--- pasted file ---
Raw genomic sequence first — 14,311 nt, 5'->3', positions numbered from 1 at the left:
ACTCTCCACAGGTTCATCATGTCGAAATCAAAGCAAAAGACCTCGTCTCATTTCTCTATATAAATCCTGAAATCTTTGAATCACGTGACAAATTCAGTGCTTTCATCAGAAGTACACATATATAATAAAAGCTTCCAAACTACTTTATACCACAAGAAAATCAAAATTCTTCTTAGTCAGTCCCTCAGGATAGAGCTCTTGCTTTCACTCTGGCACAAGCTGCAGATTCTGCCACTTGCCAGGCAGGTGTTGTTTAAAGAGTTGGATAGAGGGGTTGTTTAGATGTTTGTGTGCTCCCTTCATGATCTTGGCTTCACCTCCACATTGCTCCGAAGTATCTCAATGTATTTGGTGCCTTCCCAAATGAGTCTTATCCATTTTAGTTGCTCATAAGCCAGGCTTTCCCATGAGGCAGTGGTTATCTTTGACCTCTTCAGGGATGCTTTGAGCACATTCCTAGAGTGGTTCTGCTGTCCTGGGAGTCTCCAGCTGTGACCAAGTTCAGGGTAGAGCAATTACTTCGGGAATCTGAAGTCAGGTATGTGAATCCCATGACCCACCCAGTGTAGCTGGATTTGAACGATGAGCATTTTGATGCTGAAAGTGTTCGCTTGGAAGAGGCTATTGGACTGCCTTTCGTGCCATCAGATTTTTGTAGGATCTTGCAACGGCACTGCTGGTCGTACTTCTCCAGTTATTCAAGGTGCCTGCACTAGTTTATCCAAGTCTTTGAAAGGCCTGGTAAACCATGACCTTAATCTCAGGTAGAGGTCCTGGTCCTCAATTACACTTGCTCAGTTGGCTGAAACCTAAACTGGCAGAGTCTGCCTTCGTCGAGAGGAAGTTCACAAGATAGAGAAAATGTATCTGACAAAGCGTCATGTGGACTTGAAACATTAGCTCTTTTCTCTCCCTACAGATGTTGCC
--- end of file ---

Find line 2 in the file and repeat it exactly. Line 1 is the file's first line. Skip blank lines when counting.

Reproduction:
ACTCTCCACAGGTTCATCATGTCGAAATCAAAGCAAAAGACCTCGTCTCATTTCTCTATATAAATCCTGAAATCTTTGAATCACGTGACAAATTCAGTGCTTTCATCAGAAGTACACATATATAATAAAAGCTTCCAAACTACTTTATACCACAAGAAAATCAAAATTCTTCTTAGTCAGTCCCTCAGGATAGAGCTCTTGCTTTCACTCTGGCACAAGCTGCAGATTCTGCCACTTGCCAGGCAGGTGTTGTTTAAAGAGTTGGATAGAGGGGTTGTTTAGATGTTTGTGTGCTCCCTTCATGATCTTGGCTTCACCTCCACATTGCTCCGAAGTATCTCAATGTATTTGGTGCCTTCCCAAATGAGTCTTATCCATTTTAGTTGCTCATAAGCCAGGCTTTCCCATGAGGCAGTGGTTATCTTTGACCTCTTCAGGGATGCTTTGAGCACATTCCTAGAGTGGTTCTGCTGTCCTGGGAGTCTCCAGCTGTGACCAAGTTCAGGGTAGAGCAATTACTTCGGGAATCTGAAGTCAGGTATGTGAATCCCATGACCCACCCAGTGTAGCTGGATTTGAACGATGAGCATTTTGATGCTGAAAGTGTTCGCTTGGAAGAGGCTATTGGACTGCCTTTCGTGCCATCAGATTTTTGTAGGATCTTGCAACGGCACTGCTGGTCGTACTTCTCCAGTTATTCAAGGTGCCTGCACTAGTTTATCCAAGTCTTTGAAAGGCCTGGTAAACCATGACCTTAATCTCAGGTAGAGGTCCTGGTCCTCAATTACACTTGCTCAGTTGGCTGAAACCTAAACTGGCAGAGTCTGCCTTCGTCGAGAGGAAGTTCACAAGATAGAGAAAATGTATCTGACAAAGCGTCATGTGGACTTGAAACATTAGCTCTTTTCTCTCCCTACAGATGTTGCC